Choice - Is it putting us in a state of 'Decision Overload'?
- Hazel Butterfield
- 26 December 2019 12:12
It's a double-edged sword. Who doesn't want choice, variety and freedom to stray away from the norm and be able to try new things? Yet, we may scoff at the dear old neighbour who enjoys the good ol' days when life was all set out for you. Less decisions to make, straightforward. BUT no brain overload.
With so many decisions it's hard to be in the here and now. It's turning into a habit that is hard to put a halt to. One minute you're listening to your son's reading and before you know it you've zoned out and are mentally creating their next meal. Or ironically, have started obsessing over whether we we’re too dismissive of the guy who just came to the door asking for money for his charity, but we told him you were busy helping your kids with their homework.
Similarly, such a variety of options is making us put on weight. Yes, really. Carrot cake ice-cream? It's a crime not to buy it. Not another cracking recipe on Pinterest, I need to try that too. Honeycomb Martini, better get ourselves to that restaurant. However, we also have a plethora of blogs supplying numerous ways to get fit, lose weight, deal with a troublesome friendship quandary, help us realise just how appalled we are by the latest political movement or how to make your own Eco cleaning products...
However, is it counterproductive? Is it an avoidance tactic, where making any decision is better than none? If you've made 10 new and diverse decisions in one morning, surely that makes up for not making that one decision about phoning your doctor about that thing that is really troubling you. Regardless that said 10 decisions were relating to Quinoa, the correct belly blasting moves to integrate into your life and finally getting around to putting an old cracked watch on Ebay.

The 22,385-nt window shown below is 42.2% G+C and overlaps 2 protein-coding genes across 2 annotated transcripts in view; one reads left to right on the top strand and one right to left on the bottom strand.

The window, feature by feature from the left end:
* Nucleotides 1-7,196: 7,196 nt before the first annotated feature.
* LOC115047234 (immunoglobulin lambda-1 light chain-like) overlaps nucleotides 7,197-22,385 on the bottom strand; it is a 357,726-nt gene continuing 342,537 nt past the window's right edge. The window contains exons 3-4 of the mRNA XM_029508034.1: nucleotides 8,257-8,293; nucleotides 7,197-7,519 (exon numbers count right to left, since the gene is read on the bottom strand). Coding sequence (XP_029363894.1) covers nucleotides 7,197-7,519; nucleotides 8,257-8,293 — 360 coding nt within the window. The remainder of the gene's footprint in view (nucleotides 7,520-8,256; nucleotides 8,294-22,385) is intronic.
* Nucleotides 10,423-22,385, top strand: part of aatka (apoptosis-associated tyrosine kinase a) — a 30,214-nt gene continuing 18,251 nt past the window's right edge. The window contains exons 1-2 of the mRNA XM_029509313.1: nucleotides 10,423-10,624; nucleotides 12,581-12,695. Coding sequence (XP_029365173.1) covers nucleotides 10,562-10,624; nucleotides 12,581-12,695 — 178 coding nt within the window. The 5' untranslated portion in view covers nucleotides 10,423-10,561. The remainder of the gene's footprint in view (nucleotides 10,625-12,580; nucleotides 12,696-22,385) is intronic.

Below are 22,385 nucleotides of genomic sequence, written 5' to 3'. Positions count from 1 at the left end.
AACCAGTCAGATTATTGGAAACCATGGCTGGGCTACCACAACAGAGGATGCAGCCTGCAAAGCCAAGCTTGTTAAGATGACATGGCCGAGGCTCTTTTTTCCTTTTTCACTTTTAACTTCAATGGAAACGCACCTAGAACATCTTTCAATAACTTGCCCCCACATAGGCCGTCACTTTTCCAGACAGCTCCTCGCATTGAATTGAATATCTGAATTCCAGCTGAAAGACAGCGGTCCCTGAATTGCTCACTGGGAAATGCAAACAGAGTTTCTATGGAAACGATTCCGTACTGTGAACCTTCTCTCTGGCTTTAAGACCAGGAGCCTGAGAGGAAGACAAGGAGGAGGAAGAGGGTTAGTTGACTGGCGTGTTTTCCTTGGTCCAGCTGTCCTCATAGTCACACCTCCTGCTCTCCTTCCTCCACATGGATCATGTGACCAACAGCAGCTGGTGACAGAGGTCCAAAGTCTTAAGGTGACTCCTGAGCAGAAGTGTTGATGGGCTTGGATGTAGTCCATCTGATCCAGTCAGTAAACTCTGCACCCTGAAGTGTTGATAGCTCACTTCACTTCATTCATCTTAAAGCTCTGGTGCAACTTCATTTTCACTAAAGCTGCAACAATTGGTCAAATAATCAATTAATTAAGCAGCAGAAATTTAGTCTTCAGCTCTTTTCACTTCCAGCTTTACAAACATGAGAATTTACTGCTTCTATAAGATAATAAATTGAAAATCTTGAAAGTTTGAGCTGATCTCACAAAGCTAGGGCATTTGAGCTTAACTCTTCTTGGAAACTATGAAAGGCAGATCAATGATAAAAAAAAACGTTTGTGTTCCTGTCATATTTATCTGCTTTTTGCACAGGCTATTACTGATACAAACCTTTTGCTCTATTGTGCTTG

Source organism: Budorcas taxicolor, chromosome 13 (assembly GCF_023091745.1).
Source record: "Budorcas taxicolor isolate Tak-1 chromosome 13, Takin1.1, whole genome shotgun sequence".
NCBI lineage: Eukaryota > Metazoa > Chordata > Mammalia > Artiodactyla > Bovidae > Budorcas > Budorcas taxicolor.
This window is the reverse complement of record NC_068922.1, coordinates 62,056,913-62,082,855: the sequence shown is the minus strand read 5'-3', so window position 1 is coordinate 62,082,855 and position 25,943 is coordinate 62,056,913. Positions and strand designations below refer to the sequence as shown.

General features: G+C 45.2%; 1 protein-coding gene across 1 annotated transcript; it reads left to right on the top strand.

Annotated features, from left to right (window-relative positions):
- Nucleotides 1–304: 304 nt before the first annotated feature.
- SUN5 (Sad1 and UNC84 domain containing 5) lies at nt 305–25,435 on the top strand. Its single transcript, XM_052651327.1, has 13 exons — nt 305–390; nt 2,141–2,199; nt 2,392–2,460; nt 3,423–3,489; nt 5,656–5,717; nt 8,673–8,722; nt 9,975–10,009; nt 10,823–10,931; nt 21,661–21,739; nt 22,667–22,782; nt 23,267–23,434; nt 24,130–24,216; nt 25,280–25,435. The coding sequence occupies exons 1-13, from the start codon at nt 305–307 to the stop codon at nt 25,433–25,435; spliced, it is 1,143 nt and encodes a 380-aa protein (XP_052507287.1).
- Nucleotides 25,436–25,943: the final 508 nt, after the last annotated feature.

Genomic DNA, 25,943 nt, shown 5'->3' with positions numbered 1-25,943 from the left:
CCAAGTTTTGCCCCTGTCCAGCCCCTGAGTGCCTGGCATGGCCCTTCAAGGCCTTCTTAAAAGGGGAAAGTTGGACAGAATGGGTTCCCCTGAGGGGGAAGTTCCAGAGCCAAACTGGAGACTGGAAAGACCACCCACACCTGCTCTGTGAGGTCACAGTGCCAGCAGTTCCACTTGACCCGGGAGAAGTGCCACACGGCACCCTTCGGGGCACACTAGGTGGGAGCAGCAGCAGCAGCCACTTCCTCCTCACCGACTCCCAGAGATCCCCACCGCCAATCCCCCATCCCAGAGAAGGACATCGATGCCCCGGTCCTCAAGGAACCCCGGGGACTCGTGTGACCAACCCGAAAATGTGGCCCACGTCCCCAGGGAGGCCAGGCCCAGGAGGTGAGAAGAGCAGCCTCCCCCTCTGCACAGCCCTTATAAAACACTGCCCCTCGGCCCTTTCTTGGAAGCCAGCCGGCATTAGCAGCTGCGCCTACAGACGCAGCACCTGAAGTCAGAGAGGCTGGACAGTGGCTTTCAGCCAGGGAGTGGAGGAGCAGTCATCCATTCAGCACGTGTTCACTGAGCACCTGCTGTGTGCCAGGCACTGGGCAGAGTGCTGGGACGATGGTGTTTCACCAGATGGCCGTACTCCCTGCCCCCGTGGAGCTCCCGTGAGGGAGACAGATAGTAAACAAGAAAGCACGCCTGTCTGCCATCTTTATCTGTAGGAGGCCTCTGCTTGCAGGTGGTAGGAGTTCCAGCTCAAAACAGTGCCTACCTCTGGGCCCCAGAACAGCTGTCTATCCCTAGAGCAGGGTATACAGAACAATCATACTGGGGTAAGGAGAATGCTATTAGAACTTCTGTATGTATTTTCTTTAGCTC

Everything is a decision and it can be overwhelming. What was a plethora of choice is now more of a case of 'inundated' with options that only serve as another potential stressful element to our increasingly hectic lives.
Keeping busy is a great distraction. Choices can differentiate us from the next person, however important that may be to you. To go one 'better', we don't all have to have the same, be the same. Do our choices state how lazy we are? Arrggh, more panic. Those that go one step further from the norm must be more creative, interesting, unique even...?!
I was delighted recently to have the pleasure of having Joseph Bikart, author of The Art of Decision Making, on my book show at Women’s Radio Station. Please have a listen below, he has some incredible incite in to our issues with indecision.
Make productive decisions, not lots of them. Make choices that make you happy, not ones that distract you from what is making you worry.